5. JM

    So, you are still in the New York SO Registry, right? But somehow, Singapore allowed you to enter in their country? That’s great! Coz according to RTAG Matrix, SO is not allowed in SN.

    Do you guys think it is possible for a SO to acquire citizenship from other country? Or do you think an SO will have a problem in acquiring Permanent Residence in Europe or some Asian countries?

    I did my research but I know that personal experience will give me better answers to my questions.
    Thanks in advance!

    • PK

      “Do you guys think it is possible for a SO to acquire citizenship from other country? Or do you think an SO will have a problem in acquiring Permanent Residence in Europe or some Asian countries?”

      Do you think it’s going to be ‘smooth sailing’ or something?

      If you are married in the foreign country, it would make things a lot easier.

    • Will Allen

      Sorry I don’t have any personal experience with any Registered person attempting to get citizenship in a different country.

      But I would like to think and hope that there are countries in the world that are a lot more advanced and civil than Amerika and that you could apply to them for asylum from illegal persecution in Amerika. I do think there are plenty of countries that are much more moral than Amerika so I’d think there would be a better chance with them.

    • Notorious D.I.K. / Kennerly

      JM, Sadly, I do not think that it is likely that registrants can attain citizenship, or even permanent residency, in any country with which I am familiar. I have never seen any description of immigration policies that do not include that country’s scrutiny of comprehensive criminal records which come directly from the U.S. Department of Justice/FBI. Whether or not a particular country is less hysterical about sex crimes ultimately has little to do with their process for approval of permanent residency or citizenship applications. It doesn’t even seem to matter if that country is widely viewed as a “basket case” by world standards, they still guard their immigration controls jealously. The only factor which I have not fully taken into account during my own searches for another country is that of marriage to a national. However, I know that many countries do not give that factor so much weight that a U.S. Registrant would be welcome as a spouse. Further, the IML makes it extremely easy for a country to exclude us even for the purpose of visiting, and many (most?) are doing just that. That means that even getting into a country for the purpose of overstaying a tourist visa or possibly meeting a national for the purpose of marriage are greatly diminished. What was once possible is now highly improbable. I am not at all optimistic about emmigration from the U.S. as a way to gain relief from our oppression in the U.S. and I have been following this topic for decades. The only thing I can recommend now is to join together in the fight to restore our civil rights.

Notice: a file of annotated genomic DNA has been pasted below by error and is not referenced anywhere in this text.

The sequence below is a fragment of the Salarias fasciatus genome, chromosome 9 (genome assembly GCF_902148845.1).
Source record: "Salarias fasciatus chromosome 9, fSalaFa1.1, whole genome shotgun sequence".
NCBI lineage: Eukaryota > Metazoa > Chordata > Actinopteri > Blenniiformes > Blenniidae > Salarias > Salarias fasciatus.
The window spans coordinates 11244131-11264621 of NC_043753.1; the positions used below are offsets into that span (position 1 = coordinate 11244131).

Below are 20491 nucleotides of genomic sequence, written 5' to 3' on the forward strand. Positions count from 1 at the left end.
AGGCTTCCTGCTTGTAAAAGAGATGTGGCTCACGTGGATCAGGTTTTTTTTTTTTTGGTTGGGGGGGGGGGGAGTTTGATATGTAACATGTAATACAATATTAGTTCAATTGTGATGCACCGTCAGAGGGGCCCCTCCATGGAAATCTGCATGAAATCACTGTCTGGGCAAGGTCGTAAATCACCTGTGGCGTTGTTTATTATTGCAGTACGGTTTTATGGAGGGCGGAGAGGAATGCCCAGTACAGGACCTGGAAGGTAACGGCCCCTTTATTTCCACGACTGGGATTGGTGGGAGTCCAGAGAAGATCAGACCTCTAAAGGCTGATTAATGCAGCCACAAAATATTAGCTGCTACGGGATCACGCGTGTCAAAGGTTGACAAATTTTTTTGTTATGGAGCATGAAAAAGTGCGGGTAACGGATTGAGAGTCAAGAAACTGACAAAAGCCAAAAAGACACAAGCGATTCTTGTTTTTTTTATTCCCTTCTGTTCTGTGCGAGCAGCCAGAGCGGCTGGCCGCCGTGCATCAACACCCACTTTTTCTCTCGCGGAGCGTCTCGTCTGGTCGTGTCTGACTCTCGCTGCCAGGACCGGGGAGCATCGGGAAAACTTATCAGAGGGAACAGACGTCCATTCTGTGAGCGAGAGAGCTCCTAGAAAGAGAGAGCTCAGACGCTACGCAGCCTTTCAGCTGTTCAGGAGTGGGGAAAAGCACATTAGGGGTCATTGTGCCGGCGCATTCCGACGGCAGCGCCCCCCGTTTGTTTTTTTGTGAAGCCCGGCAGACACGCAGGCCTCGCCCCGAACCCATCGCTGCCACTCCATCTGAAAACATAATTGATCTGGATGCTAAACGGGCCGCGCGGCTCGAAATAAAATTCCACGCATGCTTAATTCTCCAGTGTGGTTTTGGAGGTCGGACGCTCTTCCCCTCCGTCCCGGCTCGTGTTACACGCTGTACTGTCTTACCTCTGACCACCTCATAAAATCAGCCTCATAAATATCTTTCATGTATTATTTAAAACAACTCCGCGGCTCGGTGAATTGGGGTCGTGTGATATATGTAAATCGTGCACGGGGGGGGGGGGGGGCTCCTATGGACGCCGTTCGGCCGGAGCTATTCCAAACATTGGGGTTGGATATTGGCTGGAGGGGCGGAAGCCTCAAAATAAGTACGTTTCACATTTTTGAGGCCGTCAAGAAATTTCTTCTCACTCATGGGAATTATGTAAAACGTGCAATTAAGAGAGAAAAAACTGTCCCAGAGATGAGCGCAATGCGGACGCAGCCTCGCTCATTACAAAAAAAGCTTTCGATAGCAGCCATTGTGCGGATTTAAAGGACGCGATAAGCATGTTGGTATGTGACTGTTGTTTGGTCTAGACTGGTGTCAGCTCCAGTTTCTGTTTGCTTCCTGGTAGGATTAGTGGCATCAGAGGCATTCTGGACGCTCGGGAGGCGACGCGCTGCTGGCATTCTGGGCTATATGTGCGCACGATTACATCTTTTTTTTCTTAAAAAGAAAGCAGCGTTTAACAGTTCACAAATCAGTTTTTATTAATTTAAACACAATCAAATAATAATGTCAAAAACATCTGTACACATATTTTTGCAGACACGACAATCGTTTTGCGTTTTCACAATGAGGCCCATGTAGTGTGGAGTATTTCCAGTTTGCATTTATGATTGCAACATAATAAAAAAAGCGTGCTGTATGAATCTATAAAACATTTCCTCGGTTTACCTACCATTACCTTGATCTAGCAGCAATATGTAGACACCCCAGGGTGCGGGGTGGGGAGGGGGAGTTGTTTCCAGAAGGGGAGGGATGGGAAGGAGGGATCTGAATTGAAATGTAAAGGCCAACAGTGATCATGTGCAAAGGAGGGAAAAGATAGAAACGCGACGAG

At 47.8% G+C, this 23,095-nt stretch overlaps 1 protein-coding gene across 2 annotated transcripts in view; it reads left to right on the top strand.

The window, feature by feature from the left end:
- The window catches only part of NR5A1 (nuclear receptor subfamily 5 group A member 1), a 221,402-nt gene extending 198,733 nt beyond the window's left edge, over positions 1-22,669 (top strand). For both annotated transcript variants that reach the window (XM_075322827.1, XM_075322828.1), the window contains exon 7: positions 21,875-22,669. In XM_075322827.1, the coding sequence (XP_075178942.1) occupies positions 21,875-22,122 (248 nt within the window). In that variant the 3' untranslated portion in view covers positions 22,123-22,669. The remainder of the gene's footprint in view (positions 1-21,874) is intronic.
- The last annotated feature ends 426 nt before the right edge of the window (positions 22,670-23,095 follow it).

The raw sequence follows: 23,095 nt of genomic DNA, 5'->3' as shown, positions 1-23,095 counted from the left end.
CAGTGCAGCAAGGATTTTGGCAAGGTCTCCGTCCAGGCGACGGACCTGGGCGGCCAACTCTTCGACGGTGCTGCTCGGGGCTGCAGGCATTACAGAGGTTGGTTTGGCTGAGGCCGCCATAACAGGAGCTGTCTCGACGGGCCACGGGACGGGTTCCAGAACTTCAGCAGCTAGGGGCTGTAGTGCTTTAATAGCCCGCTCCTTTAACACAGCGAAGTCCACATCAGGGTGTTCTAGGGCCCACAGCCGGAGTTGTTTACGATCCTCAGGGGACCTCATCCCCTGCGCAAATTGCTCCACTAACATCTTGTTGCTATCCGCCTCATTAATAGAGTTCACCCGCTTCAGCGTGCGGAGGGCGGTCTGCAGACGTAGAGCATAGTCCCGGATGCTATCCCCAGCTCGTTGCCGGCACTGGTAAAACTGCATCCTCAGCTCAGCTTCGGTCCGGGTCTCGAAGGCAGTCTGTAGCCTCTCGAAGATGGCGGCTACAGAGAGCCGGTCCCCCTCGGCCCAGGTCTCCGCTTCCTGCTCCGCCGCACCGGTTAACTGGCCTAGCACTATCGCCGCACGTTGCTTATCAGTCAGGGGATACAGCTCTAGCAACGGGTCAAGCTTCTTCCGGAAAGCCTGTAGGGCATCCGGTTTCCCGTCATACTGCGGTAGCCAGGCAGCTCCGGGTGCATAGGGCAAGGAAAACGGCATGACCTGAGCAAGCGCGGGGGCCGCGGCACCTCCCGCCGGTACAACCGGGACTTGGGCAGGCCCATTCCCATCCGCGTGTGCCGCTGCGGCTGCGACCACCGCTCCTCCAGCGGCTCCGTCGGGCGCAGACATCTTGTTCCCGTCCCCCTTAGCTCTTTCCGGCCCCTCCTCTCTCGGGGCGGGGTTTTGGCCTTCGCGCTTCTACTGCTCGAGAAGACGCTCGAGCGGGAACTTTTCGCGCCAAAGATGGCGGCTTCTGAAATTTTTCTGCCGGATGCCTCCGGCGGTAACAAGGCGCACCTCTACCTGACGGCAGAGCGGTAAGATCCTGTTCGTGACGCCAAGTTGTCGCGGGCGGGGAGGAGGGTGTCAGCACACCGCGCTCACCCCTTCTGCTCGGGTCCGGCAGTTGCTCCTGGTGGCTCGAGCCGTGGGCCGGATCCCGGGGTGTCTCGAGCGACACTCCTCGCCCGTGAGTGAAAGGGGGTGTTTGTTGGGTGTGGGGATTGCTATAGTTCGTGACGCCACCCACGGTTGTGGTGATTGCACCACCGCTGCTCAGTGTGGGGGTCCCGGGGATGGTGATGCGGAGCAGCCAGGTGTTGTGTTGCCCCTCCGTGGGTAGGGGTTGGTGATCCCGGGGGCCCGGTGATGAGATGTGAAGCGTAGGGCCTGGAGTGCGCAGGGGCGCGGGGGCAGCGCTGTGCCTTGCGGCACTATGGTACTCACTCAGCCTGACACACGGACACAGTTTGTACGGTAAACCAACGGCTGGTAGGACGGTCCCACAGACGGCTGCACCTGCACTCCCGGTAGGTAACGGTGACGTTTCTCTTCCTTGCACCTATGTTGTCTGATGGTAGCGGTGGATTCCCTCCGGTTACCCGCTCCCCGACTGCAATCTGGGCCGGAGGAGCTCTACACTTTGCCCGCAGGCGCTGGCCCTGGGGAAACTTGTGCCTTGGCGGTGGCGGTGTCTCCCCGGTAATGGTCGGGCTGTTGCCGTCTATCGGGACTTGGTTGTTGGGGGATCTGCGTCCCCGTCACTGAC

• anonymous

        When last I looked into the idea of emigrating, one country stood out for the relative ease of obtaining citizenship: Sweden. The only character requirement for citizenship looked at your conduct *while in Sweden*.
        Also, Iceland required a criminal background check, but a criminal record only disqualified you for a certain number of years, and then only if the crime was punishable by (I think, I’m going by memory here) more than two years under Icelandic law.

        The hardest part is getting permission to live there in the first place. You would need a job in the country that allowed you to support yourself. You have to live there so many years before you can be considered for citizenship (five years for Sweden and 10 years for Iceland, I think), and time spent with tourist or student status does not count toward that time.

        Also, I seem to remember reading that Germany does not require submission of FBI checks for their applications. You need to submit your German criminal record, which would hopefully be non-existent. As far as I know, they are one of the only European countries that allows you to change status while in the country. So you can go in as a tourist, find a job, and then apply for a work permit while still in the country. Japan is the same way, if they permit you to enter in the first place.

    • NY won’t let go

      Yes they let me into SIngapore,but honestly it wasn’t worth the trip. The food was way over priced and just getting through immigration took 2 hours due to the massive amount of people and only 2 counters open.

      There are a few places on the RTag list I have gone that said people were turned away, I may just have been lucky as none of the countries here except Japan have a direct link to the US criminal database.

      I’m still on the fence about trying for Japan as my sentence was less that a year which would technically let me in, but the plead I took might bar me.

      And the landing card you have to let them know if you have ever had a crime anywhere.

      Acquiring citizenship, the easiest route would be to be insanely rich, or marry a local as PK has said. Some countries it takes longer than others. My current country the average time to get PR is about 8-14 years of living here. Citizenship you need to add on another 10-15years for that to get approved.